This is all part of the development of MotoGP as a sport over the past couple of decades. As the bikes have become more equal, and the riders have become more professional, the margin for finding an advantage has become slimmer. "So about 15 years ago, all the steps were more gross, or bigger," Zugna explained. "So brains counted more, but because you were working on ideas more than really the last millimeter. While now everybody is sorted out on the basics, almost, and then you are really working on the last millimeter or the details."
This brought its own set of dangers, Zugna warned. "There is a danger now that some people think about the millimeter and lose contact with the big picture. So sometimes you could have a totally wrong weight distribution, but just think about the fine details and not just make one step back and look at the big picture sometime. Forget all the details. That’s the danger with the young generation of engineers. (Now I can say young because I’m getting older, so I can talk about young people, not me!) So that’s a risk. They are deep with their nose into their screen and they lose the grand picture."
Working with the greats
Being talent-spotted by Masao Furusawa and given the opportunity to develop, and then earning a reputation as an engineer that could help make a bike competitive meant that Zugna got a chance to work with not just the best engineers and technicians, but also the best riders in the world. "I was so lucky to work with the greats: Vale (Rossi), Jorge (Lorenzo), Casey (Stoner), Dani (Pedrosa), and Marc (Márquez), all of them. Dovi (Andrea Dovizioso) as well, because in the end, when he was in Honda in 2011 we could do third in the championship, which was great from him. From there on he even improved further to become the challenger for the championship in the last few years."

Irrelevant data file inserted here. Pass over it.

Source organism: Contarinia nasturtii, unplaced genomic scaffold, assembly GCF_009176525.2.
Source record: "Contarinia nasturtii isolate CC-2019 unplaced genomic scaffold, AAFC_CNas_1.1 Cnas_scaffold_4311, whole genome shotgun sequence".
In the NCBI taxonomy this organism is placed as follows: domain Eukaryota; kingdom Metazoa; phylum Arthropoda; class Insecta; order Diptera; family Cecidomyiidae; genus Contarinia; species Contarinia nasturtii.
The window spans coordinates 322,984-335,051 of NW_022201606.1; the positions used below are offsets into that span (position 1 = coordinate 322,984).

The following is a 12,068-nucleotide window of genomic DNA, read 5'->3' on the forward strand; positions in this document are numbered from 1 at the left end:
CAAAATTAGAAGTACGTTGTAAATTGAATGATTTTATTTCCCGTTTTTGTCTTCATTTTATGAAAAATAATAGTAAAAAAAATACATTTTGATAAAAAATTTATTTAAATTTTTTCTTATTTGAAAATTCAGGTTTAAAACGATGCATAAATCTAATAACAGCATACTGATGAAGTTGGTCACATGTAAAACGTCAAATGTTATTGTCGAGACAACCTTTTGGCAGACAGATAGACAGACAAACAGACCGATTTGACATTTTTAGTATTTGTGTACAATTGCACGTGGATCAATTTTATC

Working with arguably the six best riders of recent years was a privilege, but it also made it that much more important to be able to understand and use their feedback. "The first thing is you have to learn the language they use. They are not engineers so they will maybe use inappropriate words to say the correct thing. So first of all, you have to make this first layer of translation," Zugna explained. "Then they have their routines with the crew chief, so you let them go and maybe at the end you can ask one or two questions."
Each rider was different, in the feedback they gave and how to translate it. "Vale was the guy that you felt you could listen to him and you didn’t need to switch on your computer afterwards at the time, because he had already explained in words what you would see in the data," Zugna said. "This was Vale."